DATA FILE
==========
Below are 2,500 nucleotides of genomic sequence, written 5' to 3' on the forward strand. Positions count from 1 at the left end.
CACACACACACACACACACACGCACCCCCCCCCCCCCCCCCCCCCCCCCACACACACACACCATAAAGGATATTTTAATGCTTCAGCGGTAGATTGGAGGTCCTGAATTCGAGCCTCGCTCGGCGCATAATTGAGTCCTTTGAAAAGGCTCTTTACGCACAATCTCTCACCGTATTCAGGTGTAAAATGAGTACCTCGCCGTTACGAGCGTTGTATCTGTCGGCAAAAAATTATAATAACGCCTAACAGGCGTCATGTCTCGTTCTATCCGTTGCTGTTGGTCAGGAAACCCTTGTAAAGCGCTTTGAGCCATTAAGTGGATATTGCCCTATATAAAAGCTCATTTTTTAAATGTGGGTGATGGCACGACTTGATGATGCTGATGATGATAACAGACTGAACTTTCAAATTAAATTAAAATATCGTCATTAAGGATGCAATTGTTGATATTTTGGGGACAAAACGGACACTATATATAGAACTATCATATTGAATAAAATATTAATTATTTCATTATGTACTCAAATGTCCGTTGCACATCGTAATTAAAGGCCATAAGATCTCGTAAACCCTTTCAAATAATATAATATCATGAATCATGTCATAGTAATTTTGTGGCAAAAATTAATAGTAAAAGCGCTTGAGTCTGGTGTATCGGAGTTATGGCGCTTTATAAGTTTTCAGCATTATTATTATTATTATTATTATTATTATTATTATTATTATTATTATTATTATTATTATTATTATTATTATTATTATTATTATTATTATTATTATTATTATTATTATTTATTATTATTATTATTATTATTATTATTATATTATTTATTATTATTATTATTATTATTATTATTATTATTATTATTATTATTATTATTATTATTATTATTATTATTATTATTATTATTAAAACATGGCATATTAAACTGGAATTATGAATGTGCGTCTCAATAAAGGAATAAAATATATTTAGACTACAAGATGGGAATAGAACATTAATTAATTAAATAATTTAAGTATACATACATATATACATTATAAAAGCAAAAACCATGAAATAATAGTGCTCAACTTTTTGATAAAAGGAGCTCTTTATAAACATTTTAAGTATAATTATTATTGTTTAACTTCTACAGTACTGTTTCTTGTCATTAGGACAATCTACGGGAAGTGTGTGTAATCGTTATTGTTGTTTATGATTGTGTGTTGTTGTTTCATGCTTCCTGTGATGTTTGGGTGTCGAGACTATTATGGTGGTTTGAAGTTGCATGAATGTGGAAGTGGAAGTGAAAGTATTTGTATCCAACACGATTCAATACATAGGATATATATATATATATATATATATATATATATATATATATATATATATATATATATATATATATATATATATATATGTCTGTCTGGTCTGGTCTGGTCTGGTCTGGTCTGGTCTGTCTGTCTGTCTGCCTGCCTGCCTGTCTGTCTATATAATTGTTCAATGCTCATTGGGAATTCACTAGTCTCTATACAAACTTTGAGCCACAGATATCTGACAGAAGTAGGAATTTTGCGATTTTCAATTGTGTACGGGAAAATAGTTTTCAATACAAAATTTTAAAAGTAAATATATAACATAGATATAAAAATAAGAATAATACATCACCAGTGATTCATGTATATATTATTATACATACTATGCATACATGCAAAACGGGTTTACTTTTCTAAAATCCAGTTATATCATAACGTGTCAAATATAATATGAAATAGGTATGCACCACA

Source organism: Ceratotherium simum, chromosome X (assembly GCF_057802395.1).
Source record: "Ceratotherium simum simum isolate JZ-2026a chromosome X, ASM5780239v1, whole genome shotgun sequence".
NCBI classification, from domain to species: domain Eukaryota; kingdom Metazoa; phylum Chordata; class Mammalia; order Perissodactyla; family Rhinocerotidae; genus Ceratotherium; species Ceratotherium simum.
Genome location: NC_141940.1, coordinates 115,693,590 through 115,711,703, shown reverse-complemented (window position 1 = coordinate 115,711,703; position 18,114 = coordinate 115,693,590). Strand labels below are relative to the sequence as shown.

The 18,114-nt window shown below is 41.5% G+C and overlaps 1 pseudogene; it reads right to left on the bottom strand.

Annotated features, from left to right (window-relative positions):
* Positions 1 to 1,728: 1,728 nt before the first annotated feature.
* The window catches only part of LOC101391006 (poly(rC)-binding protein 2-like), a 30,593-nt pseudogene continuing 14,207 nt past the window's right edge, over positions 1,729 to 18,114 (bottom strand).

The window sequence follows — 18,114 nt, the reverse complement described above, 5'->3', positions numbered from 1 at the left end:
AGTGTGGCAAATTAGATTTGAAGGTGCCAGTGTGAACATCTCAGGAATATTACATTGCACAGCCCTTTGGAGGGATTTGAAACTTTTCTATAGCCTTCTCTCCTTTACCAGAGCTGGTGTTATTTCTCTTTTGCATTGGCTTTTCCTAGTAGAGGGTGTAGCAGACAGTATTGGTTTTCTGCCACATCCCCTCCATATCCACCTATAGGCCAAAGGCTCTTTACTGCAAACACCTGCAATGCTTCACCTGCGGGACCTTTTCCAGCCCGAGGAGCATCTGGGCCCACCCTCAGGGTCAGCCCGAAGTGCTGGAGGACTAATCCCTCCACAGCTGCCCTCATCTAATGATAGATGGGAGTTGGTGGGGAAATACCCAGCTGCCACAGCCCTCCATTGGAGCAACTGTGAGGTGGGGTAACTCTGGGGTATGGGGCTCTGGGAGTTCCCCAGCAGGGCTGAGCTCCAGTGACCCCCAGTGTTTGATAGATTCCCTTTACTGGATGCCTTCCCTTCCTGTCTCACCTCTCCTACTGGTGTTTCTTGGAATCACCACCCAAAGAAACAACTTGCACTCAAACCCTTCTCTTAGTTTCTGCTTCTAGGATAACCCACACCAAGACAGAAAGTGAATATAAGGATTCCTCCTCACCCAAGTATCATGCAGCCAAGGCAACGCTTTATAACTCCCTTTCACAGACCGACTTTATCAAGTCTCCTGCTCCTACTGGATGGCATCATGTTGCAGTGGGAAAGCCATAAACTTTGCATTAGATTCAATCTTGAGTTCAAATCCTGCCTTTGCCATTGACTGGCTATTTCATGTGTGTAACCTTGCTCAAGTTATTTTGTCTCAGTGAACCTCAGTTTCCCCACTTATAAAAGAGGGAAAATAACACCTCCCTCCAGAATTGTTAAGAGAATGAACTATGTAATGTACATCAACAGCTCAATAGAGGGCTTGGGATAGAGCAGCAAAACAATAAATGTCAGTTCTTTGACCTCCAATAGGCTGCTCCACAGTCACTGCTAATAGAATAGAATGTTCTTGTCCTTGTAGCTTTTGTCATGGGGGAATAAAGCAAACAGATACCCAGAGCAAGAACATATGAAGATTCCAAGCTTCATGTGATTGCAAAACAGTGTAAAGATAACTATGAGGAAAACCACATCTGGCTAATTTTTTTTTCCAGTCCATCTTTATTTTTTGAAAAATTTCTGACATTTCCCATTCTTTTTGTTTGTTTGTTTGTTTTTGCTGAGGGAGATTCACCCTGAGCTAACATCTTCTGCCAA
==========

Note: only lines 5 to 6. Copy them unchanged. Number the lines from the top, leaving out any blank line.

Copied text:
NCBI classification, from domain to species: domain Eukaryota; kingdom Metazoa; phylum Chordata; class Mammalia; order Perissodactyla; family Rhinocerotidae; genus Ceratotherium; species Ceratotherium simum.
Genome location: NC_141940.1, coordinates 115,693,590 through 115,711,703, shown reverse-complemented (window position 1 = coordinate 115,711,703; position 18,114 = coordinate 115,693,590). Strand labels below are relative to the sequence as shown.